Many enterprises face many challenges with data loss and threats in the cloud. From trade secrets and engineering designs to customer sales records and sensitive files shared via public links, the consequences of shadow IT or unauthorized use of cloud apps can be disastrous.
CASBs help to mitigate these risks by providing advanced protection capabilities.
What Is a CASB?
A CASB is a security solution that helps organizations protect cloud apps, data and devices. It detects malicious activity, including ransomware attacks, compromised user credentials and rogue applications. It also identifies cloud storage services and sync clients to stop the spread of malware across your organization’s network.
In the modern work era, enforcing binary security policies for employees using multiple locations, devices and applications to manage business-critical workflows is impossible. With CASB security, you can take an agile and flexible approach to security policy enforcement for the hybrid work environment while balancing access with data security.
CASB solutions typically operate on-premises or in the cloud as software-as-a-service (SaaS), platform-as-a-service (PaaS) and infrastructure-as-a-service (IaaS). Depending on your organization’s security needs, they can be deployed as a reverse proxy, an edge firewall, a gateway device or a virtual appliance.
To maximize your investment, ensure that the CASB you choose provides visibility for both SaaS and IaaS environments and support for managed and unmanaged devices and their respective operating systems. It should also offer activity monitoring, threat protection and data loss prevention to prevent the loss of sensitive information. The best CASBs can also integrate with NGFWs and security orchestration solutions for enhanced functionality. The right CASB can also automatically update capabilities and features to stay up-to-date with the latest threats and vulnerabilities.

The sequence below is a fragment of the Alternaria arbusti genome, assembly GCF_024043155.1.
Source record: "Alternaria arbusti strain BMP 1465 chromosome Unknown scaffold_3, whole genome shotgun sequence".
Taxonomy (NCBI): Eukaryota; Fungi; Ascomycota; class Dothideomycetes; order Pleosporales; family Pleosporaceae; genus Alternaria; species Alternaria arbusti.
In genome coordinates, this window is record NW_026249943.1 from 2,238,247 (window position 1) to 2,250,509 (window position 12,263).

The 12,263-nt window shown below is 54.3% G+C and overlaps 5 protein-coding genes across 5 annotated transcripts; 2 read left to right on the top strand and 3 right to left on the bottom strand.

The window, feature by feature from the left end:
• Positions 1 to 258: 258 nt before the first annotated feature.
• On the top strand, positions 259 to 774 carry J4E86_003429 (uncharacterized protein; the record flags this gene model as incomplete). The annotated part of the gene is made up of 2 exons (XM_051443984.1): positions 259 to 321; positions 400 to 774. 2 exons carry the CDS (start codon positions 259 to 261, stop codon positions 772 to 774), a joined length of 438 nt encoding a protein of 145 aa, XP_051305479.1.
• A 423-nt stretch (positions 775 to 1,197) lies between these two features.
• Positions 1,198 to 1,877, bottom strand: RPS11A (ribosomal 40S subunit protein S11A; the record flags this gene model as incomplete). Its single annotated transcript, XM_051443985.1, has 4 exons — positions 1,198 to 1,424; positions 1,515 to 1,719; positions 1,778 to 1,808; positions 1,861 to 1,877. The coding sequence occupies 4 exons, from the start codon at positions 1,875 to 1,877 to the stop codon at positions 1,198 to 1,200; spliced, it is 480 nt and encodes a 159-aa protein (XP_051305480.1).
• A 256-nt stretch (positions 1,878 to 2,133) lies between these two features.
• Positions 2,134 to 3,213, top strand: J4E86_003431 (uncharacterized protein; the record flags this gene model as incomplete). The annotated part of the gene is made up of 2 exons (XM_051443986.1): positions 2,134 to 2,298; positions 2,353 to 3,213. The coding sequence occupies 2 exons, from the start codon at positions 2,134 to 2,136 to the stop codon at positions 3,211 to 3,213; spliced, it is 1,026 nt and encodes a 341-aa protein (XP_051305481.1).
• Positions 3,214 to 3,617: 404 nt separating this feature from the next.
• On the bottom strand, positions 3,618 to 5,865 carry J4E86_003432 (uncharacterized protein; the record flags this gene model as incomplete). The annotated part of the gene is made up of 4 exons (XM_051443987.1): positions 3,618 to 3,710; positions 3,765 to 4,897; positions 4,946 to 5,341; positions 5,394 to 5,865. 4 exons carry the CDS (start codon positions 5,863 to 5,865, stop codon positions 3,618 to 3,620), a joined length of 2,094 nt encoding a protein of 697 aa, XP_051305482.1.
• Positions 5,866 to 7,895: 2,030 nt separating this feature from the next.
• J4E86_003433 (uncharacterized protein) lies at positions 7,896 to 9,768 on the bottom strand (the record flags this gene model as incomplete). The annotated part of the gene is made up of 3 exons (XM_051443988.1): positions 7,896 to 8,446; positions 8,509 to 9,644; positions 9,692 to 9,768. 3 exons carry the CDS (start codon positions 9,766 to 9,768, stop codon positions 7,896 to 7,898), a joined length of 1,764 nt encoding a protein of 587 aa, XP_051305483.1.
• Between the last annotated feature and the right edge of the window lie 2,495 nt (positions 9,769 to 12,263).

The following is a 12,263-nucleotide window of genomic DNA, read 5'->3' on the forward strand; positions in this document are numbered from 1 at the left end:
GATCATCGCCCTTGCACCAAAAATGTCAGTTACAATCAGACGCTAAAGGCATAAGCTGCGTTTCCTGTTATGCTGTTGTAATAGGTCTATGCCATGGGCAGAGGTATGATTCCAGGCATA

How Does a CASB Work?
With the growth of cloud applications, it’s harder for IT teams to keep a hand on all the services employees use. As a result, CASBs can help organizations gain visibility into their cloud environments, detect unsanctioned applications, and enable granular security controls for both managed and unmanaged apps.
In addition to delivering visibility into cloud usage, CASBs can ensure that systems are protected by scanning for malware and threats within files. This includes detection of phishing, ransomware, file-level malware, and other malicious activity. Moreover, CASBs can perform threat intelligence and research to ensure that companies know new threats before they emerge in the wild.
A CASB can be deployed either on-premises or in the cloud. The most popular deployment model is software-as-a-service (SaaS), allowing for quicker deployment and comprehensive coverage. In addition to SaaS, CASBs can be deployed as a reverse proxy or forward proxy to protect devices and networks that don’t meet network security requirements.